The past week has seen a lot of movement in the alternative protein industry, including U.S. regulators’ first approval for Upside Foods and Good Meat to sell their farm-raised chicken products in the country.
A new venture capital fund poised to help booming startups in the space Happy Entrepreneurship, which just closed $23 million of its $25 million fund. Advisors and investors include Björn Öste, co-founder of Oatly; Dr. Sandhya Sriram, CEO of Shiok Meats; Ryan Bethencourt, co-founder of Indie Bio and CEO of Wild Earth; and Arturo Elizondo, CEO of EVERY ( Arturo Elizondo).
The women and LGBTQIA+ led fund was co-founded by Jennifer Stojkovic, founder of Vegan Women Summit; Milo Runkle, co-founder of Good Food Institute; and Blaine Vess, co-founder of edtech startup Student Brands. They are both general partners at Joyful Ventures in Los Angeles.
To learn more about the fund and how the trio plans to advance climate solutions, we caught up with Stojkovic, who told TechCrunch that the fund will invest in pre-seed and seed-stage startups that have a strong B2B opportunity and are innovating technology , including plant-based, precision fermentation, mycoprotein, molecular agriculture and cultivation techniques.
The company has already made two investments through the fund, including New School Foods (which raised $12 million earlier this year to produce plant-based salmon) and Orbillion Bio (a company that makes cultured Wagyu beef and other products).
The following conversation has been lightly edited for length and clarity.
TC: What inspired the three of you to start Joyful Ventures?
JS: There is still a lack of awareness about the impact of food. In my opinion, we will build the next big era of great startups by unlocking the potential of investment. There are billions of dollars of dry VC powder on the market. I read that about 50% is dedicated to climate investing, that some VCs are very interested in climate, but most of the people I talk to don’t know the connection.
Why the Special Focus on Sustainable Protein?
When we say sustainable protein, we’re really talking about the wider food ecosystem and how it relates to it. We’re working on everything from how to reduce our water footprint or improve the texture of plant-based protein crops, all the way to the end product on grocery store shelves. The protein side is the driver of the emissions, but the wide-ranging changes that would need to happen in the system to support a shift to it are innumerable.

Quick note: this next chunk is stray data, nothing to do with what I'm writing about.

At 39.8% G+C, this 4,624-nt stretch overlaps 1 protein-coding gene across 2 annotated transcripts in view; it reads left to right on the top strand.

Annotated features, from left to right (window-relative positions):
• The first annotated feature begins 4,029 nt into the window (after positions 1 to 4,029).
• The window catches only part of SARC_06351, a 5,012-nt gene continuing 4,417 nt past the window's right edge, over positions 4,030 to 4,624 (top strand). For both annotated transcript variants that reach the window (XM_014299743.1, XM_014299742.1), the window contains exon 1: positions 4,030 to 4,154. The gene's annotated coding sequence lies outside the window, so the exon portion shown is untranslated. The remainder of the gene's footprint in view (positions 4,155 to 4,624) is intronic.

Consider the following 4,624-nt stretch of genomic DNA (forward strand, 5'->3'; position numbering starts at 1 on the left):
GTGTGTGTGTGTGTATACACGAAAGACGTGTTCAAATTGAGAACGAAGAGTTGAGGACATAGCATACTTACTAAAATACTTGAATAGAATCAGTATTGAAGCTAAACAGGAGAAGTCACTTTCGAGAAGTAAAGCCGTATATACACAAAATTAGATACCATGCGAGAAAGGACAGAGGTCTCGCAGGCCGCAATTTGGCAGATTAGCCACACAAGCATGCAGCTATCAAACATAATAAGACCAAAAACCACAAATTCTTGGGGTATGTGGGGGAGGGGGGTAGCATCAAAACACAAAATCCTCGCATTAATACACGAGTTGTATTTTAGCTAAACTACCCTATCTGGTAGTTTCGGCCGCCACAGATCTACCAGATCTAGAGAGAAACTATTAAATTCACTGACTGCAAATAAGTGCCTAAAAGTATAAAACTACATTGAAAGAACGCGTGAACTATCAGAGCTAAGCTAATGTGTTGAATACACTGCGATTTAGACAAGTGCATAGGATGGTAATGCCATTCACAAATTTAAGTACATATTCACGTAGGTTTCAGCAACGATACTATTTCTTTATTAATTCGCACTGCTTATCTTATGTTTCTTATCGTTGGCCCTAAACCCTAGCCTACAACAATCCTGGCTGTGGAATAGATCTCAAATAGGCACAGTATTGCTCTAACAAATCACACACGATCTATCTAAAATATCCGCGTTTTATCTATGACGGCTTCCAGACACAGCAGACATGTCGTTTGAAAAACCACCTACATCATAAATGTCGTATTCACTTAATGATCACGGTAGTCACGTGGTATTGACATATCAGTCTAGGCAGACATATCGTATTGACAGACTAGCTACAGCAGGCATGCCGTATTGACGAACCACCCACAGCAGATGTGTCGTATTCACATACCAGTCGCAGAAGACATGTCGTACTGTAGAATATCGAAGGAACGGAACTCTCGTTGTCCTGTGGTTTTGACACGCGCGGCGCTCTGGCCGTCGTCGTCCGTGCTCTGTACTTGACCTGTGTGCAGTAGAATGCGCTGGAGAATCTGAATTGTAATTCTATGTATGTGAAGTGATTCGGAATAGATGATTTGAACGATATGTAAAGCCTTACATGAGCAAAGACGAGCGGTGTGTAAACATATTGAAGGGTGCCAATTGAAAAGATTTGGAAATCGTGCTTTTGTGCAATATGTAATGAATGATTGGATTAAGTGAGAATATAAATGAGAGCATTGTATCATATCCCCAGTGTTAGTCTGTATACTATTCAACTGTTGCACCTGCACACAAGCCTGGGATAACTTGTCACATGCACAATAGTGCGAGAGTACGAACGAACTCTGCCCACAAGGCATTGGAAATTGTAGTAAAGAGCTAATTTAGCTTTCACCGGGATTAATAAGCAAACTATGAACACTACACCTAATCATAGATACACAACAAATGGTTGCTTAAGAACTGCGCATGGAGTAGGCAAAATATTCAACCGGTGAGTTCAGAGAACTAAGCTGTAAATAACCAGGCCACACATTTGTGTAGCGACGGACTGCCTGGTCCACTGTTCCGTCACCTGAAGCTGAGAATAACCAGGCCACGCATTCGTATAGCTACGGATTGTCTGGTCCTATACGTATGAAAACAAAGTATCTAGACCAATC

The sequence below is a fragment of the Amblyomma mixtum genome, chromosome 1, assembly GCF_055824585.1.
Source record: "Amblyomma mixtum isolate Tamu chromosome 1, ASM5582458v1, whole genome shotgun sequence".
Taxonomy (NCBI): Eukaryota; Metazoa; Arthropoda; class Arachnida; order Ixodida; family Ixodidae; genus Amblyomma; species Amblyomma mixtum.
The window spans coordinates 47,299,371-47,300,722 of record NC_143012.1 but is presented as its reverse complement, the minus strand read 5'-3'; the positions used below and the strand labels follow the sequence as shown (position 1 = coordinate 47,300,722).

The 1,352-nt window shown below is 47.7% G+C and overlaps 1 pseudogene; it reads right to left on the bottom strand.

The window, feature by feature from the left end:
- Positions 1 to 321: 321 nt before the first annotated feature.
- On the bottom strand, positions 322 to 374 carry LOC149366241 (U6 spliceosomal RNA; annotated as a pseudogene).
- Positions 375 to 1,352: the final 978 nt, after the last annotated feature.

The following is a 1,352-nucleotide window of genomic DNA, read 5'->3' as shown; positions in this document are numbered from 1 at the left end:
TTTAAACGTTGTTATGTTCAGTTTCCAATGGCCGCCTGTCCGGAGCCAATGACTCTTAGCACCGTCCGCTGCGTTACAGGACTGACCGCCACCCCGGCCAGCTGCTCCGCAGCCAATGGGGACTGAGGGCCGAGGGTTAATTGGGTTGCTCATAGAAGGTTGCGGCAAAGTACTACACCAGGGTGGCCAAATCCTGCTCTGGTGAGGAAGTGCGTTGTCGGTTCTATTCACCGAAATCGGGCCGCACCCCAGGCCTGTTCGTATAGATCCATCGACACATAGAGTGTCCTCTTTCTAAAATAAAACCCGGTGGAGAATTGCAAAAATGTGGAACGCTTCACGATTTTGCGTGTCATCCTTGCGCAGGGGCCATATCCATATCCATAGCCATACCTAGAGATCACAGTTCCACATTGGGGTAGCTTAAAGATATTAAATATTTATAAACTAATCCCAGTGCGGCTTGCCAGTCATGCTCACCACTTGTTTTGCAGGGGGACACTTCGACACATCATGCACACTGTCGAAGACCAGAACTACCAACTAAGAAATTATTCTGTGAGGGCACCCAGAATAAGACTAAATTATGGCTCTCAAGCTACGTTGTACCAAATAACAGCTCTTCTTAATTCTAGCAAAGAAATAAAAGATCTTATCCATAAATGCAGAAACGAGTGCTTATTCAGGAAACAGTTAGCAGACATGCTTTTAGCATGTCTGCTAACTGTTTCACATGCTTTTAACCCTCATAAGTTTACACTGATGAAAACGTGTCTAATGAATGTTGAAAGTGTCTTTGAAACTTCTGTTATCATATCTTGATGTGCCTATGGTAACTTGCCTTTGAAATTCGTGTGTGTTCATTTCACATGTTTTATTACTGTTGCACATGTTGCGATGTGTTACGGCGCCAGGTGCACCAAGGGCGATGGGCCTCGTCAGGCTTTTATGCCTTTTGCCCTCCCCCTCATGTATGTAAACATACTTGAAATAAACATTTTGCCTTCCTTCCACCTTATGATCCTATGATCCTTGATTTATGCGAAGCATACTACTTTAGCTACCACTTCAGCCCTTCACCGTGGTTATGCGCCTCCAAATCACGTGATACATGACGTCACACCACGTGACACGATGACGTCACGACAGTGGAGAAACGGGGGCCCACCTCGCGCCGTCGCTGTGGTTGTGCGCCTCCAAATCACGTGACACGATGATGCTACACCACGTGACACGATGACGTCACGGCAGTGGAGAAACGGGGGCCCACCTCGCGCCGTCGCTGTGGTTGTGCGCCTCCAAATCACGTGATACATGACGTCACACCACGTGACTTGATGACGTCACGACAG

We need to think holistically: what are the different mechanisms and levers that need to be in place to actually change the system? It’s not as simple as making a product and they will appear. How can we reduce costs? This will invest in a larger farming system.
What is the fundraising environment like? How long did it take you to raise funds?
bad! It’s June and we’re closing out from November. This can give you an idea of how long it will take to get your first investment. It’s tough. We are very pleased to have such a double-digit fund. These days, this is very rare. Of course, there are recurring debates about the future of the field (alternative proteins).
The Cargills and the larger entities of the world, the ones with centuries of scale in producing food on the planet, are now coming to the negotiating table and saying, “No, this is not just a blip during a pandemic. “These are the people we’re talking to, and that’s the point of view we hold. It’s a long game. Food isn’t the best option if you want to make a quick buck, but if you want to make a lasting sustainable change that actually saves the planet, we’re the team for you.
What concerns does your LP have?
Inflation is a big part of that. Grocery stores face very real challenges. The unfortunate reality is that brands won’t be able to sell at the prices consumers are now able to pay. If you’re a broad protein manufacturer, you have a huge product portfolio and can crunch the numbers. But if you’re a new startup, you don’t have the power to change your exposure.
Do you think this will continue to move in the right direction as Upside Foods and Good Meat move into the next phase?
Absolutely. It’s huge. Our products have been selling in Singapore for the past two years. Now, the U.S. is arguably the largest meat market in the world (depending on which metric is used), ready to serve consumers by the end of 2023. You need a market like the US to change the status quo. Once the U.S. does that, you’ll see more countries join in. Things could start snowballing very quickly.
What are you looking for in investing?
We invest in founders who have been in the industry for a long time. We don’t invest in founders who have just heard that alternative protein is a hot area. We’re looking for people who understand how to upend a 100-year-old system, and companies that can eliminate animal ingredients not only for food, but for high-end cosmetic companies as well. I believe one of the most important things we do for this industry is to build companies that have multiple revenue streams. You can get 90% of your profits on high end cosmetics, which allows you to price the food items you also need to offer.
Why should founders choose you as their investment partner?
We look at companies all over the world regardless of geography. We also very consciously avoid hype. We’ve looked at hundreds of deals since closing this round, and we’re very thorough about our process and the types of opportunities we’re looking at.
Additionally, Brian is a two-time exit founder who built his company from the ground up as CEO, so we have the ability to really see who the founders were to lead the company to the finish line.
If you have interesting news or leads about what’s going on in the food tech and venture capital space, you can reach Christine Hall at email@example.com or Signal at 832-862-1051.Anonymous requests will be honored.